Saturday, October 19, 2013

"Aleph" by Paulo Coelho

I always pick up books by Paulo Coelho, my favorite author.  So of course, I had to pick up Aleph.  I didn't think that I would like it.  It's one of his more mystical, spiritual books about his personal journey.  I don't feel like I can relate much to his other books along those lines.

Surprisingly, I really liked Aleph.  Although a lot of the book seemed a little spiritually foreign to me, it did have a lot of good quotes.

"In India, they use the word 'karma,' for lack of any better term.  But it's a concept that's rarely given a proper explanation.  It isn't what you did in the past that will affect the present.  It's what you do in the present that will redeem the past and thereby change the future."

"We will always ask ourselves the same questions.  We will always need to be humble enough to accept that our hearts know why we are here.  Yes, it's difficult to talk to your heart, and perhaps it isn't even necessary.  We simply have to trust and follow the signs and live our Personal Legend; sooner or later, we will realize that we are all part of something, even if we can't understand rationally what that something is.  They say that in the second before our death, each of us understands the real reason for our existence, and out of that moment, Heaven or Hell.

Hell is when we look back during that fraction of a second and know that we wasted an opportunity to dignify the miracle of life.  Paradise is being able to say at that moment:  'I made some mistakes, but I wasn't a coward.  I lived my life and did what I had to do.'"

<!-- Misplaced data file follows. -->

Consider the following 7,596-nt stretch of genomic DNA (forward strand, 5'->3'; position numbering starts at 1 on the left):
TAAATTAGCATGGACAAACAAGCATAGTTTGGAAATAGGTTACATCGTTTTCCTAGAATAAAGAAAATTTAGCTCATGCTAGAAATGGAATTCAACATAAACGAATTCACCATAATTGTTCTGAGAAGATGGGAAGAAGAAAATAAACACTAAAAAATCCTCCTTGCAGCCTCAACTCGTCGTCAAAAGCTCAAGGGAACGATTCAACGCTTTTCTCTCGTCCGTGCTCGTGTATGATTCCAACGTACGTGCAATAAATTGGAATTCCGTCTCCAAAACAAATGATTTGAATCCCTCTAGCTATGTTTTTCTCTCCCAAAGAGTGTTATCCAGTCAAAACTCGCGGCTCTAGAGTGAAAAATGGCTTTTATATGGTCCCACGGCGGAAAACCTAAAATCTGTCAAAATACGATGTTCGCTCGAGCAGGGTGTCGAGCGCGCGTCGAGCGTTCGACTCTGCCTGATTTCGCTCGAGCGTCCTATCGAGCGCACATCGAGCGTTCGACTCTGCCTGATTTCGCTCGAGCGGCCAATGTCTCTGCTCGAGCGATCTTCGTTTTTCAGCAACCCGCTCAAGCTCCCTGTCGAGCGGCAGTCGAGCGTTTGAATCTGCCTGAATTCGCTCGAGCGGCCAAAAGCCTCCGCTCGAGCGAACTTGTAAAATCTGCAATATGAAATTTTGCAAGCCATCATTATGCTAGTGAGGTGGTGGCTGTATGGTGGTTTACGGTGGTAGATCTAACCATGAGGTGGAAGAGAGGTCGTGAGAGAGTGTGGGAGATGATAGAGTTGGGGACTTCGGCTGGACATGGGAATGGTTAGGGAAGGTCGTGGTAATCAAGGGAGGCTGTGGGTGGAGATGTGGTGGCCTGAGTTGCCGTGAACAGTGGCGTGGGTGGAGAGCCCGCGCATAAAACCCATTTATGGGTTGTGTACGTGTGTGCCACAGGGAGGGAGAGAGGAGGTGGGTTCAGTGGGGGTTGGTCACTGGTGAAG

"Seek out people who aren't afraid of making mistakes and who, therefore, do make mistakes.  Because of that, their work often isn't recognized, but they are precisely the kind of people who change the world and, after many mistakes, do something that will transform their own community completely."

Overview from Barnes and Noble:
In his most personal novel to date, internationally bestselling author Paulo Coelho returns with a remarkable journey of self-discovery. Like the main character in his much-beloved The Alchemist, Paulo is facing a grave crisis of faith. As he seeks a path of spiritual renewal and growth, his only real option is to begin again—to travel, to experiment, to reconnect with people and the landscapes around him.
Setting off to Africa, and then to Europe and Asia via the Trans-Siberian railroad, he initiates a journey to revitalize his energy and passion. Even so, he never expects to meet Hilal. A gifted young violinist, she is the woman Paulo loved five hundred years before—and the woman he betrayed in an act of cowardice so far-reaching that it prevents him from finding real happiness in this life. Together they will initiate a mystical voyage through time and space, traveling a path that teaches love, forgiveness, and the courage to overcome life’s inevitable challenges. Beautiful and inspiring, Alephinvites us to consider the meaning of our own personal journeys.

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